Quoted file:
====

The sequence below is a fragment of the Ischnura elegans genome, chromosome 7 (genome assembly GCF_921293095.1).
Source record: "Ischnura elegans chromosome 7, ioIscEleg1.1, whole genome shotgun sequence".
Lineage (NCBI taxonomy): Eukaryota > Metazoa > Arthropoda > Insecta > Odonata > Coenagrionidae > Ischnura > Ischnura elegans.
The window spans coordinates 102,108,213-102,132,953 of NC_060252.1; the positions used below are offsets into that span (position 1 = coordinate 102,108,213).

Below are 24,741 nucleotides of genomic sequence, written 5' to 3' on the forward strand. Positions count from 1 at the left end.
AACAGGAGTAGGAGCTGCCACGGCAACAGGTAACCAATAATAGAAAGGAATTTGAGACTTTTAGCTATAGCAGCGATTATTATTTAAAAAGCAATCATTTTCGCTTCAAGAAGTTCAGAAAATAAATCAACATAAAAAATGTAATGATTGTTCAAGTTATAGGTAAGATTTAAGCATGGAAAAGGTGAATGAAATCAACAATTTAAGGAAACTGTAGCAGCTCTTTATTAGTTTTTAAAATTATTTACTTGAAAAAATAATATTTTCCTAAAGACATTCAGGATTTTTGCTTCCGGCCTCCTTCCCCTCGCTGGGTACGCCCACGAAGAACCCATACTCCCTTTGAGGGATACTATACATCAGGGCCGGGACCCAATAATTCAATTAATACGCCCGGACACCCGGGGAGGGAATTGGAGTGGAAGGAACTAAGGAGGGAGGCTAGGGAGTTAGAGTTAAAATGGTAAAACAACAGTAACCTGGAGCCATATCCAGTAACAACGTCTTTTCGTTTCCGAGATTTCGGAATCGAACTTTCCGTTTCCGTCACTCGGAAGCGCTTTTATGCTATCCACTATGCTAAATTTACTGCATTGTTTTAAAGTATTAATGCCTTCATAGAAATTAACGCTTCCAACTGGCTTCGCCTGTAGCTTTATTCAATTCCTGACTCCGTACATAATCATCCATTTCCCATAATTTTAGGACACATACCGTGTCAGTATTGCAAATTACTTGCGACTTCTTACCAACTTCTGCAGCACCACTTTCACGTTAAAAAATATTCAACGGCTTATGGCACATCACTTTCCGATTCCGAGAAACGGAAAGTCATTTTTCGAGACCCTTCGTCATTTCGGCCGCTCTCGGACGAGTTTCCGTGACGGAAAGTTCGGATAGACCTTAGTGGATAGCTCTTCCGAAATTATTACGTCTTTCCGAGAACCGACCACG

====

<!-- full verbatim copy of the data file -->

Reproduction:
The sequence below is a fragment of the Ischnura elegans genome, chromosome 7 (genome assembly GCF_921293095.1).
Source record: "Ischnura elegans chromosome 7, ioIscEleg1.1, whole genome shotgun sequence".
Lineage (NCBI taxonomy): Eukaryota > Metazoa > Arthropoda > Insecta > Odonata > Coenagrionidae > Ischnura > Ischnura elegans.
The window spans coordinates 102,108,213-102,132,953 of NC_060252.1; the positions used below are offsets into that span (position 1 = coordinate 102,108,213).

Below are 24,741 nucleotides of genomic sequence, written 5' to 3' on the forward strand. Positions count from 1 at the left end.
AACAGGAGTAGGAGCTGCCACGGCAACAGGTAACCAATAATAGAAAGGAATTTGAGACTTTTAGCTATAGCAGCGATTATTATTTAAAAAGCAATCATTTTCGCTTCAAGAAGTTCAGAAAATAAATCAACATAAAAAATGTAATGATTGTTCAAGTTATAGGTAAGATTTAAGCATGGAAAAGGTGAATGAAATCAACAATTTAAGGAAACTGTAGCAGCTCTTTATTAGTTTTTAAAATTATTTACTTGAAAAAATAATATTTTCCTAAAGACATTCAGGATTTTTGCTTCCGGCCTCCTTCCCCTCGCTGGGTACGCCCACGAAGAACCCATACTCCCTTTGAGGGATACTATACATCAGGGCCGGGACCCAATAATTCAATTAATACGCCCGGACACCCGGGGAGGGAATTGGAGTGGAAGGAACTAAGGAGGGAGGCTAGGGAGTTAGAGTTAAAATGGTAAAACAACAGTAACCTGGAGCCATATCCAGTAACAACGTCTTTTCGTTTCCGAGATTTCGGAATCGAACTTTCCGTTTCCGTCACTCGGAAGCGCTTTTATGCTATCCACTATGCTAAATTTACTGCATTGTTTTAAAGTATTAATGCCTTCATAGAAATTAACGCTTCCAACTGGCTTCGCCTGTAGCTTTATTCAATTCCTGACTCCGTACATAATCATCCATTTCCCATAATTTTAGGACACATACCGTGTCAGTATTGCAAATTACTTGCGACTTCTTACCAACTTCTGCAGCACCACTTTCACGTTAAAAAATATTCAACGGCTTATGGCACATCACTTTCCGATTCCGAGAAACGGAAAGTCATTTTTCGAGACCCTTCGTCATTTCGGCCGCTCTCGGACGAGTTTCCGTGACGGAAAGTTCGGATAGACCTTAGTGGATAGCTCTTCCGAAATTATTACGTCTTTCCGAGAACCGACCACG